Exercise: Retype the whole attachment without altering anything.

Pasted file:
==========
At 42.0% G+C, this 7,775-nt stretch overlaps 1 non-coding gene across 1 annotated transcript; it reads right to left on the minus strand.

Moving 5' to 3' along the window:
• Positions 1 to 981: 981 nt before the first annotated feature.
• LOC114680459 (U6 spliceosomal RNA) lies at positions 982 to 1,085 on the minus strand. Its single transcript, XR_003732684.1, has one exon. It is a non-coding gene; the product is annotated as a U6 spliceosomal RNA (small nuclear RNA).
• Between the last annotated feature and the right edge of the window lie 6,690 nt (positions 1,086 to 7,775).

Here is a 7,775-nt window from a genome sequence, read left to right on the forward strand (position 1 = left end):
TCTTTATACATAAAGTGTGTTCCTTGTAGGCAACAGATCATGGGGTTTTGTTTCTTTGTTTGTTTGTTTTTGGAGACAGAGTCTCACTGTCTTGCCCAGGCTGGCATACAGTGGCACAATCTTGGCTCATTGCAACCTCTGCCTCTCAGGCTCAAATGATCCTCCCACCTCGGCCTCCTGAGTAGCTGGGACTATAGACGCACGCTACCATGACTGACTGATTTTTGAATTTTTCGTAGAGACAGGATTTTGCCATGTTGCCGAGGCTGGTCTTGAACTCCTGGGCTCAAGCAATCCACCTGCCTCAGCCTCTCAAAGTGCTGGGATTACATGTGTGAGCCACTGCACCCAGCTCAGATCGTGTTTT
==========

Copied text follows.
At 42.0% G+C, this 7,775-nt stretch overlaps 1 non-coding gene across 1 annotated transcript; it reads right to left on the minus strand.

Moving 5' to 3' along the window:
• Positions 1 to 981: 981 nt before the first annotated feature.
• LOC114680459 (U6 spliceosomal RNA) lies at positions 982 to 1,085 on the minus strand. Its single transcript, XR_003732684.1, has one exon. It is a non-coding gene; the product is annotated as a U6 spliceosomal RNA (small nuclear RNA).
• Between the last annotated feature and the right edge of the window lie 6,690 nt (positions 1,086 to 7,775).

Here is a 7,775-nt window from a genome sequence, read left to right on the forward strand (position 1 = left end):
TCTTTATACATAAAGTGTGTTCCTTGTAGGCAACAGATCATGGGGTTTTGTTTCTTTGTTTGTTTGTTTTTGGAGACAGAGTCTCACTGTCTTGCCCAGGCTGGCATACAGTGGCACAATCTTGGCTCATTGCAACCTCTGCCTCTCAGGCTCAAATGATCCTCCCACCTCGGCCTCCTGAGTAGCTGGGACTATAGACGCACGCTACCATGACTGACTGATTTTTGAATTTTTCGTAGAGACAGGATTTTGCCATGTTGCCGAGGCTGGTCTTGAACTCCTGGGCTCAAGCAATCCACCTGCCTCAGCCTCTCAAAGTGCTGGGATTACATGTGTGAGCCACTGCACCCAGCTCAGATCGTGTTTT